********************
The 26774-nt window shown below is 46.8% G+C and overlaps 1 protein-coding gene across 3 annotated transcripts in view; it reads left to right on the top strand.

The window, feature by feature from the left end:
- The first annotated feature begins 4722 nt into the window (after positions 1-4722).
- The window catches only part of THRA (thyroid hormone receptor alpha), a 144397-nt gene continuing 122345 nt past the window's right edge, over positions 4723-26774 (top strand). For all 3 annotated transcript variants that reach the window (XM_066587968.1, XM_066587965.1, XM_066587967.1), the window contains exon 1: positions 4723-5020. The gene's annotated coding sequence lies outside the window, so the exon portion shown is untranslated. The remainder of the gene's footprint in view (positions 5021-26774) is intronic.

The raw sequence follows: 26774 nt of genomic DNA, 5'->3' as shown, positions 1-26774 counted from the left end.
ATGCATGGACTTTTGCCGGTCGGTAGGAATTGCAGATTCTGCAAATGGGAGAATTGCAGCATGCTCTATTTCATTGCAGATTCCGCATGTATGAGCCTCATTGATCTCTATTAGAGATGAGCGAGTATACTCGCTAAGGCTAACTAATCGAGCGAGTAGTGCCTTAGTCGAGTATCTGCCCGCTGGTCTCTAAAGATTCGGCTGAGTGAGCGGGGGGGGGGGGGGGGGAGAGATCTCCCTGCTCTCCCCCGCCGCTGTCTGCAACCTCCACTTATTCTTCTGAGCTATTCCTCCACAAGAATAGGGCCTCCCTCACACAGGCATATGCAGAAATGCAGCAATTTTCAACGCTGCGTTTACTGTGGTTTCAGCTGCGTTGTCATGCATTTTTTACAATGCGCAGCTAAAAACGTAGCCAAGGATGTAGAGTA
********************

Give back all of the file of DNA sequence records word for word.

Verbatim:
The 26774-nt window shown below is 46.8% G+C and overlaps 1 protein-coding gene across 3 annotated transcripts in view; it reads left to right on the top strand.

The window, feature by feature from the left end:
- The first annotated feature begins 4722 nt into the window (after positions 1-4722).
- The window catches only part of THRA (thyroid hormone receptor alpha), a 144397-nt gene continuing 122345 nt past the window's right edge, over positions 4723-26774 (top strand). For all 3 annotated transcript variants that reach the window (XM_066587968.1, XM_066587965.1, XM_066587967.1), the window contains exon 1: positions 4723-5020. The gene's annotated coding sequence lies outside the window, so the exon portion shown is untranslated. The remainder of the gene's footprint in view (positions 5021-26774) is intronic.

The raw sequence follows: 26774 nt of genomic DNA, 5'->3' as shown, positions 1-26774 counted from the left end.
ATGCATGGACTTTTGCCGGTCGGTAGGAATTGCAGATTCTGCAAATGGGAGAATTGCAGCATGCTCTATTTCATTGCAGATTCCGCATGTATGAGCCTCATTGATCTCTATTAGAGATGAGCGAGTATACTCGCTAAGGCTAACTAATCGAGCGAGTAGTGCCTTAGTCGAGTATCTGCCCGCTGGTCTCTAAAGATTCGGCTGAGTGAGCGGGGGGGGGGGGGGGGGAGAGATCTCCCTGCTCTCCCCCGCCGCTGTCTGCAACCTCCACTTATTCTTCTGAGCTATTCCTCCACAAGAATAGGGCCTCCCTCACACAGGCATATGCAGAAATGCAGCAATTTTCAACGCTGCGTTTACTGTGGTTTCAGCTGCGTTGTCATGCATTTTTTACAATGCGCAGCTAAAAACGTAGCCAAGGATGTAGAGTA